Joe Bruno’s acquittal is an indictment of New York’s political system.
When the system is corrupt, as it is in New York, then the corrupt cannot get convicted.
Legislators write the laws, and New York’s laws have been written to give legislators leeway to commit acts that under any commonsense interpretation would be crimes.
Joe Bruno, a native of Glens Falls and the former majority leader of the state Senate, was acquitted last week of political corruption charges. There was strong evidence Mr. Bruno was, indeed, corrupt.
But we also believe he was not guilty of breaking state law, because the laws themselves, fashioned by legislators for the benefit of legislators, are corrupt.
Take a look at what is happening now that Bruno has been acquitted: He is moving to sue the state for his legal fees. No one else accused of a crime by a public prosecutor can do this, but state law allows public officials found not guilty to sue to recover their legal fees.
While he was majority leader, Bruno acted as a consultant to a Loudonville businessman, Jared Abbruzzese, who paid him $20,000 a month. Over several years, Abbruzzese paid Bruno about $360,000, as well as $80,000 for a horse Abbruzzese later gave away. Abbruzzese also showered Bruno with gifts, such as rides on his private jets.
Abbruzzese hasn’t talked about what he got in return for his money. But as prosecutors pointed out, during the time Bruno was in power, Mr. Abbruzzese benefited from the state’s largesse. One of his companies, Evident Technologies, received state grants of $250,000 and $1.5 million.
We believe having Bruno on his payroll was valuable in itself to Abbruzzese. Imagine how impressive that must have been to clients and business partners — “I’ll just call my guy. He’s the Senate majority leader.”
But conflicts of interest — even glaring, obscene conflicts like getting paid by a businessman who is applying for state grants you control — are not illegal in New York.
To convict Joe Bruno, prosecutors had to prove the cash he received from Abbruzzese was meant as bribes, to influence Bruno to act in specific ways on specific matters. Not surprisingly, prosecutors were unable to make legally sufficient connections between Bruno’s actions as a legislator and payments from Abbruzzese.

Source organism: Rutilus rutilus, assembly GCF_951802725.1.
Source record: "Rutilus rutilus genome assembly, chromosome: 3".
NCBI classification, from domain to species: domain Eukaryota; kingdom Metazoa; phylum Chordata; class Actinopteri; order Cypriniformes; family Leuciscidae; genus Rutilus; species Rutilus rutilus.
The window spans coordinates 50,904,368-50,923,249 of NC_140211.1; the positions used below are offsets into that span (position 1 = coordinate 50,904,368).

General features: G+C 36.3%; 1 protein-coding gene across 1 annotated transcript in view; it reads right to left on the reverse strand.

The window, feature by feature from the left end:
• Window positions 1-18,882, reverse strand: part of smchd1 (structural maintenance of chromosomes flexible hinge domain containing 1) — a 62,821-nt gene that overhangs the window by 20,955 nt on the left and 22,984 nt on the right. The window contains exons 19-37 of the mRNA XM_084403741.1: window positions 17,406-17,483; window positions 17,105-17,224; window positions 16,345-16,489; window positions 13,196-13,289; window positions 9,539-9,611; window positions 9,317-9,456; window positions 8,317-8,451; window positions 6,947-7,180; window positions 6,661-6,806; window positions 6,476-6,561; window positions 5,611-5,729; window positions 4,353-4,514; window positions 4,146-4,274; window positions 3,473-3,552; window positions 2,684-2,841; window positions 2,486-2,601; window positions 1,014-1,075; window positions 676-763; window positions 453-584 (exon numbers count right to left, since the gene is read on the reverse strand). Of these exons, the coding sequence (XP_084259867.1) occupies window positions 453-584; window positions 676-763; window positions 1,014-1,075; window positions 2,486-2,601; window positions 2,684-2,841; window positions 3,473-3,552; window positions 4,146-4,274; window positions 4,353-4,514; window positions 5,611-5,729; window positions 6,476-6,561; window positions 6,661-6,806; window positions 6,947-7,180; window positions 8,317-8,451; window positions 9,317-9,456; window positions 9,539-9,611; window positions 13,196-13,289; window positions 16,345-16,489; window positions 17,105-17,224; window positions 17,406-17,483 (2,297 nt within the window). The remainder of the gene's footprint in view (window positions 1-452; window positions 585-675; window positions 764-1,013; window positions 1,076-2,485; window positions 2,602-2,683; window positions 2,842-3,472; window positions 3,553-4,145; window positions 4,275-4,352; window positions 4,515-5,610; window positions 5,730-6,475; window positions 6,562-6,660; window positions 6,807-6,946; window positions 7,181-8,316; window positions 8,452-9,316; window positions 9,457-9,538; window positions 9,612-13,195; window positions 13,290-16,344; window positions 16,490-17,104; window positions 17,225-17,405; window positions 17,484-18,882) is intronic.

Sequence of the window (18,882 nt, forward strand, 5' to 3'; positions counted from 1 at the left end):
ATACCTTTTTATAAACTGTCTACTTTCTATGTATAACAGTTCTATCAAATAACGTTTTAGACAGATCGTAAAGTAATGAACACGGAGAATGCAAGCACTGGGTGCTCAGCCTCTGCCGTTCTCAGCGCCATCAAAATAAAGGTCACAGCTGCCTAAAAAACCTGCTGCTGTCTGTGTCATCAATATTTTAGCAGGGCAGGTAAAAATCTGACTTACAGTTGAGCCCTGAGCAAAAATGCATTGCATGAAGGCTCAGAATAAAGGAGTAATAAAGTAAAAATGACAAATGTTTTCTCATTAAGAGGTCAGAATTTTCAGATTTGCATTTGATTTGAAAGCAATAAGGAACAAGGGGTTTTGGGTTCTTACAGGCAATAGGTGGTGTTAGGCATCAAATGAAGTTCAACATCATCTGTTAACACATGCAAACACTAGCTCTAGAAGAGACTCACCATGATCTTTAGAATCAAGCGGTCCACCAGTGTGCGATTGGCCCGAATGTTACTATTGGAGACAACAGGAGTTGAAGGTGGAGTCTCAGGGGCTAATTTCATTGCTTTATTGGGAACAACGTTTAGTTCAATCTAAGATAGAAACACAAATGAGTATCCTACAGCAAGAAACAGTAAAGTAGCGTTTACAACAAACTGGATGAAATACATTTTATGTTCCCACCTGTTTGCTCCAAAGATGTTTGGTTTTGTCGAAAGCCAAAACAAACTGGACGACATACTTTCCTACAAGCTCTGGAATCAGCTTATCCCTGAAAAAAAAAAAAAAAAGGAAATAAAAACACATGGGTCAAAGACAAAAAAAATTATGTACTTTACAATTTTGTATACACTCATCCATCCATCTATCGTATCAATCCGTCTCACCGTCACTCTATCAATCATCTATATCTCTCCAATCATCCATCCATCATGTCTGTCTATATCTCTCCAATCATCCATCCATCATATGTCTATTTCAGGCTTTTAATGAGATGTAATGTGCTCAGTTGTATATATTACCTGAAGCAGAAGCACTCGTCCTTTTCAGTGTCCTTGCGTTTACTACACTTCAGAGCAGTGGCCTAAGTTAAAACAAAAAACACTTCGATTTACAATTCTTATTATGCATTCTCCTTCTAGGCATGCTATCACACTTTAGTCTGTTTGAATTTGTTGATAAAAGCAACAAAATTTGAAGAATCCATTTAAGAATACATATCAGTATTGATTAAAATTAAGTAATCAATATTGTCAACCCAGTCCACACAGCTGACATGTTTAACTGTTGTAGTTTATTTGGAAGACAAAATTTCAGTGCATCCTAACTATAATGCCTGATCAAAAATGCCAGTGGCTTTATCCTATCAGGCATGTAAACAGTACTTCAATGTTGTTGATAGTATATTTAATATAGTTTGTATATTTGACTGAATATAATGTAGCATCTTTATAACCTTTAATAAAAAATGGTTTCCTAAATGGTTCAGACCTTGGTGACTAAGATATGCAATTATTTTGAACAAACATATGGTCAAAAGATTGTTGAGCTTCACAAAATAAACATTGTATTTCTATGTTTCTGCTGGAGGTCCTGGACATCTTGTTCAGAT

Bruno worked as a consultant for other clients with state interests. As with other state legislators, the overlap between his work outside the Legislature and his work inside it was rich with conflicts of interest.
Other legislators who are lawyers, unlike Bruno, have been able to keep their outside work hidden from the public by funneling it through law firms. Assembly Speaker Sheldon Silver does that.
We briefly had hope Gov. Andrew Cuomo and the Moreland Commission he established last year to investigate public corruption would force these arrangements into the light. The commission was calling for legislators to reveal the names of their law clients, and despite yelping from the Legislature, it looked like these lists would be made public.
Then in March, Cuomo suddenly shut the commission down as part of a deal on the state budget.
The Moreland Commission’s work became a bargaining chip in the casino of New York politics. Mr. Cuomo is a high roller in that world, and we were naive to think he would ever put cleaning up the system above gaining political advantage.
Whether you are a Republican like Bruno or a Democrat like Silver and Cuomo, the party of money rules Albany.
Mr. Bruno was raised in a big, poor Italian family in Glens Falls. He went to St. Mary’s school, where in 2005, he was honored as a distinguished graduate. A longtime teacher at the school, Sister Marcia Allen, presented him with the award and the community’s blessing.
Now our native son, after being accused of political corruption, has been acquitted of committing any crimes. We would feel better if New York held politicians like Joe Bruno to a higher standard. We would feel better if corruption led to convictions, but we don’t expect that — not in a system where those at the center of the corruption are also the ones writing the laws.
Local editorials represent the opinion of the Post-Star editorial board, which consists of Publisher Rick Emanuel, Editor Ken Tingley, Projects Editor Will Doolittle and citizen representative Ralph Wilson.